Seven percent drop in crime across Dallas since crime reduction plan enacted, chief says

The Dallas police chief told city council members that it is not time to declare victory, but the department continues to see a month-to-month drop in crime across the city.

The results of the crime reduction plan so far -- a more than 7 percent drop in violent crime citywide.

"There are no touchdown dances that we're doing over here. But we believe as a city, not just as a department, but as a city, we are moving the needle, we feel," DPD Chief Eddie Garcia said.

He says part one of his three step crime reduction plan is showing signs of progress. The first part concentrates police presence in 47 grids in a small part of the city. 

DPD Maj. Paul Junger cited an example of a recent shooting at a motel where having officers nearby made a difference.

"Officers patrolling heard the gunfire and the car leaving at at high speed," Junger said. "Officers pulled the suspect over, and he admitted to throwing a gun out the window."

The hotspots were determined by areas with the highest crime rates. The specific grid locations were not released at the meeting. But councilman Tennell Atkins is anxious to see the hotspots expanded. 

"There may be people who are outside the grid and feel they are not getting protection," Atkins said.

Garcia said right now 47 grids is as much as the department can handle.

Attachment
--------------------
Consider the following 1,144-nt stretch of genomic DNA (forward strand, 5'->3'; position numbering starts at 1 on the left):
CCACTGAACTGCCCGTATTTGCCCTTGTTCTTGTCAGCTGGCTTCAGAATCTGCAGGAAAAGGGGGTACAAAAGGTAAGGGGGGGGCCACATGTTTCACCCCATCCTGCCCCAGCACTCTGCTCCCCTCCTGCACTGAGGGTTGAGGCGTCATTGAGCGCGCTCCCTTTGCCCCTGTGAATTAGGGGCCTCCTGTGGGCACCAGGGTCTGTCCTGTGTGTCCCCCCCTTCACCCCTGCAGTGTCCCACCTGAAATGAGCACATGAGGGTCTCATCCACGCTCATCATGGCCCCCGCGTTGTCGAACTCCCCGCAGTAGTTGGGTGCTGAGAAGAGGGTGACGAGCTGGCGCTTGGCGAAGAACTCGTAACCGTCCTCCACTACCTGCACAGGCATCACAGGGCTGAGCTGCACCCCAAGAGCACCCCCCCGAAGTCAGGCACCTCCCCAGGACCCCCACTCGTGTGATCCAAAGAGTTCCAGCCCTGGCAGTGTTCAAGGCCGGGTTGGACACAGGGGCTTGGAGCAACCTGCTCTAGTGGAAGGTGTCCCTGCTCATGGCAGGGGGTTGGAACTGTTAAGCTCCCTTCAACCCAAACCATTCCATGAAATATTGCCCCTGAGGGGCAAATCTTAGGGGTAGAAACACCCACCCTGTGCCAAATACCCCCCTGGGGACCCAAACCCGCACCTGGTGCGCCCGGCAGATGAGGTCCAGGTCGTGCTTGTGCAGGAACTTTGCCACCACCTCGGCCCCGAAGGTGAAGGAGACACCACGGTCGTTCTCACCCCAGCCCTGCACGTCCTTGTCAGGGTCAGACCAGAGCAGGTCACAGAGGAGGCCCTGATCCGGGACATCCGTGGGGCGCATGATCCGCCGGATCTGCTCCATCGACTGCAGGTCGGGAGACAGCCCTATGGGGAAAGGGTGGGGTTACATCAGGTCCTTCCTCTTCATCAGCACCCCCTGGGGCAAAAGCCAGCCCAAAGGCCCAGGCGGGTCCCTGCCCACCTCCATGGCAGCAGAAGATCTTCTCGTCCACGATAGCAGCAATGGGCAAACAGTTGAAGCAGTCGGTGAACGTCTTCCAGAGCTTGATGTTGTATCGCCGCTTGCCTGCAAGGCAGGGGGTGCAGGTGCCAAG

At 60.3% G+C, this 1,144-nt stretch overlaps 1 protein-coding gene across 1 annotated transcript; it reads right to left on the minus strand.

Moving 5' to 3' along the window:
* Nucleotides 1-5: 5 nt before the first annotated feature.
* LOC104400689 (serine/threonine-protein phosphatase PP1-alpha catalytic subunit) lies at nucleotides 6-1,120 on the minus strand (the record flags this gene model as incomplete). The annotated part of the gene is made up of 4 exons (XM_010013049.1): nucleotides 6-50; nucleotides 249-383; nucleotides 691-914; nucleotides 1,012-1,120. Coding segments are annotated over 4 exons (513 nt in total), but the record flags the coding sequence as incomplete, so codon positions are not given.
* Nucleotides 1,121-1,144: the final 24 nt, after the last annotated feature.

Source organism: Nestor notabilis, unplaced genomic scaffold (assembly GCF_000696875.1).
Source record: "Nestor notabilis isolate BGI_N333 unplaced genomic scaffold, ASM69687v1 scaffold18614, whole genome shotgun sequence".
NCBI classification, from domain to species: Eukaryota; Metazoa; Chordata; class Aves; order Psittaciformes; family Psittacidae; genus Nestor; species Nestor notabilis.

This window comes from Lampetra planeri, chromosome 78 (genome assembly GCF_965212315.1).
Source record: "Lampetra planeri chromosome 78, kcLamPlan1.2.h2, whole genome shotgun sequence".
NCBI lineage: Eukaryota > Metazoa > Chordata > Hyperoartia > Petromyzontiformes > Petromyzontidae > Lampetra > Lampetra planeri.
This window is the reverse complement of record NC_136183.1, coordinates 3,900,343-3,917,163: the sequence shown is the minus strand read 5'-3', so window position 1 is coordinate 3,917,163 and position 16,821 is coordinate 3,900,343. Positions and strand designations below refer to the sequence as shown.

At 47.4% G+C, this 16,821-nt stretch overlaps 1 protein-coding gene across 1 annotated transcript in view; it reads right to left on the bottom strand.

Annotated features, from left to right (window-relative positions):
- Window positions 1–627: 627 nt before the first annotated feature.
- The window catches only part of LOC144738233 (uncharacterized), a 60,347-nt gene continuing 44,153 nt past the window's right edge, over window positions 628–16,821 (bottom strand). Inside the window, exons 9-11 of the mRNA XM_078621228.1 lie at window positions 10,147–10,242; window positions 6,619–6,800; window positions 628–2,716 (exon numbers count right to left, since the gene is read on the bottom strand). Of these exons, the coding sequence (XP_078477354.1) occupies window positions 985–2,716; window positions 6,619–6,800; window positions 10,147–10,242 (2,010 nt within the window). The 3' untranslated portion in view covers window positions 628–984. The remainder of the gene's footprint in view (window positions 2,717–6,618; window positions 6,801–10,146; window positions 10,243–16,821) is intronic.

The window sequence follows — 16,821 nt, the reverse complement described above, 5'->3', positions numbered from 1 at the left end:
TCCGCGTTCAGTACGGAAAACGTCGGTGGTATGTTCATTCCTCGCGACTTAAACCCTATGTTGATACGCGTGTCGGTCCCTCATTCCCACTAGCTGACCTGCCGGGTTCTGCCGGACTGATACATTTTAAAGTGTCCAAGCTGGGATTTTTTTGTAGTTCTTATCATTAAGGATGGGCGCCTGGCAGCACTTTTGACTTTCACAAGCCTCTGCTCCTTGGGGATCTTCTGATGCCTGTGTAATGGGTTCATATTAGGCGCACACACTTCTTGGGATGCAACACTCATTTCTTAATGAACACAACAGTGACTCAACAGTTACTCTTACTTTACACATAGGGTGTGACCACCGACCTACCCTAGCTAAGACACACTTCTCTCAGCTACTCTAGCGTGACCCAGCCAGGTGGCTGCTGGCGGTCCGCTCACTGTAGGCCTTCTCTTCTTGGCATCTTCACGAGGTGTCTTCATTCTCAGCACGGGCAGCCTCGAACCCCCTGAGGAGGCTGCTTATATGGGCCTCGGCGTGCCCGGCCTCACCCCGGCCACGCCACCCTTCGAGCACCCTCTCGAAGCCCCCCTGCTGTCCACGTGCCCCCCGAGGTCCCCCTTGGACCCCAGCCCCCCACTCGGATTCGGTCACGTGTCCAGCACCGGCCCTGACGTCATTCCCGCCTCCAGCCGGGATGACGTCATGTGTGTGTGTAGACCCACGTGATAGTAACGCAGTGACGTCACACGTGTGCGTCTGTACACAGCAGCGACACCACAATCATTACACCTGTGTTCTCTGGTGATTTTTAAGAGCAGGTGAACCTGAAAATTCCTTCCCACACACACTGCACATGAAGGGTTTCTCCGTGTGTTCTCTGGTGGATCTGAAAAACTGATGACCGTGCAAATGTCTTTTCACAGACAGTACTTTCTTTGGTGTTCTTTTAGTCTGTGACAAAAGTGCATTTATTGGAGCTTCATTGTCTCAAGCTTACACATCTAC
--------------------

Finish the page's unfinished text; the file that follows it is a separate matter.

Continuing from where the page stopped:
"Right now we have to be careful to not include more grids than we can effectively police. Because if we cannot effectively police five more grids, entire plan will crash," the chief said.

Atkins said the council could help provide more resources. 

"As soon as you know, let us know and let us decide if you need more manpower to get it done," Atkins said.

Garcia said the department is also working to build relationships by helping to reinforce safe areas in places like community centers.

"Gave a projector for community center. We know that will save a life knowing when they play a movie in gym at 10 p.m. instead of being at the car wash, we know that will save a life," Garcia said.

The city is also working to finally get enough 911 call takers so people are no longer placed on hold. The starting salary is set to be increased by $7,200 a year and the new budget would add 40 call takers, a staffing increase of about 40 percent.


Dallas police chief boasts 'aggressive' plan to combat uptick in violent crime

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